Sounds like you're on the right road. I bought my pans at Family Dollar Store but I didn't see any pans wider than that. After searching I found that what is termed "1/2 size" or maybe "1/2 sheet" cooking trays/pans are all 18"x13" which might come close to what you need. Something you might consider if you can't find trays or pans long and wide enough is to find one that the length would span the narrow dimension of the bottom board. It could be slid all the way forward next to the entrance leaving a few inches at the back of the hive open for ventilation BUT you'd have to figure out how to over-screen the area not covered by the tray with window screen to block beetle entrance through the #8. You would also need a way to seal the gap between the back lip of the tray and the open screen above because there would be no wood there to "seal" the tray against.
An option, though more expensive, would be to order some of the Freeman beetle trap trays in 10-frame size...Kelley's and Rossman I believe both carry them and I'm sure other vendors do. From what I understand they are nice trays...but, I don't think the beetles pay much attention what kind of tray it is while they're doing the oily backstroke.
I'm not sure about what to tell you on stores for the weak colony. I got my first hive of bees last December (yeah, kinda strange time, eh?
). It was *maybe* three full frames of bees, a touch of honey and pollen with a patch or two of brood. I gave $1 a frame to my mentor's best friend for them so the price was right...they just wanted me to have some bees to tinker with until spring. Anyhow, I wasn't sure about pollen but I kept syrup on them. Knowing they were a small cluster I wrapped the cement blocks with roofing felt to block the December winds off the screened bottom board and to grab a little solar warmth for them during the day. These bees had a heavy dose of Caucasian genes in them so they managed better with a smaller cluster than I believe a big Italian colony would have under the same situation. Anyhow, these bees packed away the syrup. I had some camillia trees that bloomed along that time so they were bringing in the pollen from those trees and from somewhere else. I guess I did too good of a job of building them up with the syrup because they swarmed that spring!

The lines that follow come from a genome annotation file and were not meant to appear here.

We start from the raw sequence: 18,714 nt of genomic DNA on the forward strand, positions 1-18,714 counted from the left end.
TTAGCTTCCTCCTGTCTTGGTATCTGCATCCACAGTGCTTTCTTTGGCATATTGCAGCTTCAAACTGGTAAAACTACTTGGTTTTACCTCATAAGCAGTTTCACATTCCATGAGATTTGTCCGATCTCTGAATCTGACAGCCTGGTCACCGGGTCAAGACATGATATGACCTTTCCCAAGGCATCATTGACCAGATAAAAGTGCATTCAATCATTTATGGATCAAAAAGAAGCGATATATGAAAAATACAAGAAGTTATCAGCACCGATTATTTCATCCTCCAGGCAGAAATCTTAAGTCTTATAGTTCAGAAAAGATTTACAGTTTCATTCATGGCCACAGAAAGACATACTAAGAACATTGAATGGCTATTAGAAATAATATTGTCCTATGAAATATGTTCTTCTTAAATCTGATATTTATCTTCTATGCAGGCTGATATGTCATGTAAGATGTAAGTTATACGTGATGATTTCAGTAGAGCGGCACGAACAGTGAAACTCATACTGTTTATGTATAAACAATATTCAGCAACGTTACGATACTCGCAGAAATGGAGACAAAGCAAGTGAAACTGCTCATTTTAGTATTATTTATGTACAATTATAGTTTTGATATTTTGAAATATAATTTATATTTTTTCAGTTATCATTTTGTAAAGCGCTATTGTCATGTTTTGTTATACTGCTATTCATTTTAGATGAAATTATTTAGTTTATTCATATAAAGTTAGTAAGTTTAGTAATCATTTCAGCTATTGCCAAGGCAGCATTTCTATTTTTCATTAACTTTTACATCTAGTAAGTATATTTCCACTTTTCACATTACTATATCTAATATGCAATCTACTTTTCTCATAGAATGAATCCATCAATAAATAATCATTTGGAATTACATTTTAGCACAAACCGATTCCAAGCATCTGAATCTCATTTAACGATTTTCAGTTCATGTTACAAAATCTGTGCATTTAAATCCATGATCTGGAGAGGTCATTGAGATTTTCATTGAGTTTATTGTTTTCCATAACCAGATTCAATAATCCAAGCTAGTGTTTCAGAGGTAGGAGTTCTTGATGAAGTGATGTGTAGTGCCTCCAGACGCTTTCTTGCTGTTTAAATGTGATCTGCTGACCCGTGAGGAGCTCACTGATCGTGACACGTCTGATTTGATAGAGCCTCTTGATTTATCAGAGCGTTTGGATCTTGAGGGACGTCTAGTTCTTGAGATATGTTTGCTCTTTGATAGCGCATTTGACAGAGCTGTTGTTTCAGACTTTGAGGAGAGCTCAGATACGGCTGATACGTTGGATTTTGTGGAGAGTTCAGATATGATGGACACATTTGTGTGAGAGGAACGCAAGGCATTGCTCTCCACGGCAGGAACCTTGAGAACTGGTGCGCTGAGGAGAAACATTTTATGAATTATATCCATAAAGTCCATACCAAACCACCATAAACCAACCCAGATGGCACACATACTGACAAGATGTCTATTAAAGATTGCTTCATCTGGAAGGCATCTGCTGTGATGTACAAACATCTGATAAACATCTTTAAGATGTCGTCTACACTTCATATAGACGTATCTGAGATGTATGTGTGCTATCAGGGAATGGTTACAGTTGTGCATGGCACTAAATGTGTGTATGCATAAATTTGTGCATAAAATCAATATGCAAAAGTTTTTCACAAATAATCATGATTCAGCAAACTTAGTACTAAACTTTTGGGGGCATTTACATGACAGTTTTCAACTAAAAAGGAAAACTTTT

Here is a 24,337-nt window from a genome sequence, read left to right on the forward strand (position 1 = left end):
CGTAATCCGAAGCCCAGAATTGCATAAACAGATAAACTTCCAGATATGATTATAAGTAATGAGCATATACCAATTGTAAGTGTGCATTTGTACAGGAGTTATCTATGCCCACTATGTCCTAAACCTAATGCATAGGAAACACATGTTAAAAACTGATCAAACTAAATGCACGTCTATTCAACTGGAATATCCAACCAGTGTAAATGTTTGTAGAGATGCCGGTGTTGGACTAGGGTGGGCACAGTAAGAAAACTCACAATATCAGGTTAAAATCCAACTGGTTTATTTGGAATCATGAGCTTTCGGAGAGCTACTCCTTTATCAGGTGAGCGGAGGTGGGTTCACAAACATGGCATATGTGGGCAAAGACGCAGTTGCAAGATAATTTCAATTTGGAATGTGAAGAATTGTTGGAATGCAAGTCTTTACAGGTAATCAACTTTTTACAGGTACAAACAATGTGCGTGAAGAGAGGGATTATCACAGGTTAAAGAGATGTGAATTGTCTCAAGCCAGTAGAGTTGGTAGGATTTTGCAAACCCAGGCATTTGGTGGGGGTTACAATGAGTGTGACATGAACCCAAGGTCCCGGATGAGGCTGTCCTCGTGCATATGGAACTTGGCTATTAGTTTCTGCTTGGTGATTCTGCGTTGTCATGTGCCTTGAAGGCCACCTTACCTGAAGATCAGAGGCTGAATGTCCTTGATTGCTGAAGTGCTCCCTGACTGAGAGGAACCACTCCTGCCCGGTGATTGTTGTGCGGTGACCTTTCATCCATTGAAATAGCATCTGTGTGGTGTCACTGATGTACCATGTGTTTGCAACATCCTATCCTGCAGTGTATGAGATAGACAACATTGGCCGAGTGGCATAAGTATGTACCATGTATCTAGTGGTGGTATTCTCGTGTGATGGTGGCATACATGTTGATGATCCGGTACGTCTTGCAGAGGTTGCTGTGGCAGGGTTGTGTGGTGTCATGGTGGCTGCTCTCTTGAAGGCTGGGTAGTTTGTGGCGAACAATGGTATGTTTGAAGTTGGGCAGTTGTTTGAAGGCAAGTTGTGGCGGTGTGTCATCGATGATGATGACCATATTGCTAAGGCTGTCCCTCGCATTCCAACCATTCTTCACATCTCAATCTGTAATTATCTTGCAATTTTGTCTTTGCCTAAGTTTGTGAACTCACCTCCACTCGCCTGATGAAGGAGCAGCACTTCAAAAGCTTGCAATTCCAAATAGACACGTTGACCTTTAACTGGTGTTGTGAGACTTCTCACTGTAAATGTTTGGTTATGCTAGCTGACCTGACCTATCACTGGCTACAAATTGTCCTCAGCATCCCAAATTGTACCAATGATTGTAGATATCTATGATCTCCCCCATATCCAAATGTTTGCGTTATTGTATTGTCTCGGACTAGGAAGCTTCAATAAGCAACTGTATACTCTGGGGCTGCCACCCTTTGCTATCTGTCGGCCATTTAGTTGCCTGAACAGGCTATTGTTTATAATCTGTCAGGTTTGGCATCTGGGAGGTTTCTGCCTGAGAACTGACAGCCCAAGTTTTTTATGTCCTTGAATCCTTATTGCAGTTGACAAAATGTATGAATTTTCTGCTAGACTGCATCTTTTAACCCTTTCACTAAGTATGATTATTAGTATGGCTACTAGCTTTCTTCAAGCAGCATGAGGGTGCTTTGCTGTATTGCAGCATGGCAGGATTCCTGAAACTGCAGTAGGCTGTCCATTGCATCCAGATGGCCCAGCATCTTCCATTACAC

Ah well, I'm learning.
So bottom line...I don't know what to tell you about the pollen end of the equation but I would definitely put some syrup on them. 5:3 seems to be a good all-around ratio. Just watch out for them packing the hive and creating a honey/syrup bound situation. One good thing is that you indeed still have your fall flow coming so that will handle a good deal of feeding for you.
As for the feeding pail I use quart mason jars with holes punched in the lid. The lid has to fit against the screen so the screen naturally has to be on top of the inner board or either a hole cut large enough for the jar lid to sit into and the screen on the bottom of the board. I got plenty of mason jars on hand and they seem to work good. Being only a quart you will have to monitor them a little more often than a gallon feeder and you probably won't make up as large a volume of syrup at one time...those aspects can be good or bad depending on your management system.
An old beek showed me a trick to get the canning lid surface in closer contact with the screen. Flip the lid over inside the ring so that the gasket is facing the ring rather than the jar. If you look at the lids they are "recessed" inward just a small fraction of an inch...turning them backwards in the ring makes the lid's recessed surface point outward bringing the lid surface closer to the bees. He said that it did not leak doing it this way, either. I tried it once last year and it did not leak...it was towards the end of feeding and I haven't fed since then so I haven't tried it again.
Sounds like your being proactive...keep at it!